The MCT is type of power semiconductor device that combines the capabilities of thyristor voltage and current with MOS gated turn-on and turn-off. It is a high power, high frequency, low conduction drop and a rugged device, which is more likely to be used in the future for medium and high power applications.
A cross-sectional structure of a p-type MCT with its circuit schematic is shown in Fig. 1.
The MCT has a thyristor type structure with three junctions and PNPN layers between the anode and cathode. In a practical MCT, about 100,000 cells similar to the one shown are paralleled to achieve the desired current rating.
MCT is turned on by a negative voltage pulse at the gate with respect to the anode, and is turned off by a positive voltage pulse.
The MCT was announced by the General Electric R & D Center on November 30, 1988.
Harris Semiconductor Corporation has developed two generations of p-MCTs. Gen-1 p-MCTs are available at 65 A/1000 V and 75A/600 V with peak controllable current of 120 A. Gen-2 p-MCTs are being developed at similar current and voltage ratings, with much improved turn-on capability and switching speed.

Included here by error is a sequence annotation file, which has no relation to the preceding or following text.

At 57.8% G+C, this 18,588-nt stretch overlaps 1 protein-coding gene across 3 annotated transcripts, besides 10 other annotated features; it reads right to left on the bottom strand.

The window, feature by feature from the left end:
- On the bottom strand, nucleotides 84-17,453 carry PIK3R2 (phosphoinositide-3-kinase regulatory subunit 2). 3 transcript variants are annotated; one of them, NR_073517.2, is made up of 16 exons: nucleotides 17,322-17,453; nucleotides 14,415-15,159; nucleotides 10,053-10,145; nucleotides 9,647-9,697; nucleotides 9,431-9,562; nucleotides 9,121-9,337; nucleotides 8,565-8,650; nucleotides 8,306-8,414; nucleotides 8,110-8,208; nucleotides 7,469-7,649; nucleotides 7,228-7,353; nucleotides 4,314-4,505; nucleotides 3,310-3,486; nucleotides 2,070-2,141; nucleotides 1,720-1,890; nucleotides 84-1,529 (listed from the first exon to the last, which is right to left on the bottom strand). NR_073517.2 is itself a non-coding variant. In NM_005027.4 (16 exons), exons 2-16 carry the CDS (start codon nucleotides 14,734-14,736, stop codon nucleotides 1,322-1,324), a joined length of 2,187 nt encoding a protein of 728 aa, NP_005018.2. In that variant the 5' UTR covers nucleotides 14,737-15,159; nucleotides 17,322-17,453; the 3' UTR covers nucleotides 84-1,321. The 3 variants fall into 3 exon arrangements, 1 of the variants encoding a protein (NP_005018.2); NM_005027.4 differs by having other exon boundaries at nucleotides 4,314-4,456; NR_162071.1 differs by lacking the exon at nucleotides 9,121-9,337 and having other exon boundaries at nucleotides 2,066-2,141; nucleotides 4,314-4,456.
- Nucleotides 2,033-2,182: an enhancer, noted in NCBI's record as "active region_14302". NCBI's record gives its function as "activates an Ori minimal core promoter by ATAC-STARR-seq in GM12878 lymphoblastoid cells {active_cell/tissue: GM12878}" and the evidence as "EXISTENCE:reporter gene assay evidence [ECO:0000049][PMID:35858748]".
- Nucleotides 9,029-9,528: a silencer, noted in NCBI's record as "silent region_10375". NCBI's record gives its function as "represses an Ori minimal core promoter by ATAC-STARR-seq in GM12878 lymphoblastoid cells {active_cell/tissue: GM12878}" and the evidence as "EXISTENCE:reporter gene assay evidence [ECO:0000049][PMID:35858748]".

The reason for developing a p-MCT is the fact that the current density that can be turned off is 2 or 3 times higher than that of an n-MCT; but n-MCTs are the ones needed for many practical applications.
The advantage of an MCT over IGBT is its low forward voltage drop. N-type MCTs will be expected to have a similar forward voltage drop, but with an improved reverse bias safe operating area and switching speed. MCTs have relatively low switching times and storage time. The MCT is capable of high current densities and blocking voltages in both directions.
Since the power gain of an MCT is extremely high, it could be driven directly from logic gates. An MCT has high di/dt (of the order of 2500 A/μs) and high dv/dt (of the order of 20,000 V/μs) capability.
The current and future power semiconductor devices developmental direction is shown in Figure 2. High-temperature operation capability and low forward voltage drop operation can be obtained if silicon is replaced by silicon carbide material for producing power devices.
The silicon carbide has a higher band gap than silicon. Hence, higher breakdown voltage devices could be developed.
Silicon carbide devices have excellent switching characteristics and stable blocking voltages at higher temperatures. But the silicon carbide devices are still in the very early stages of development.
Resource: Mark Nelms – Auburn University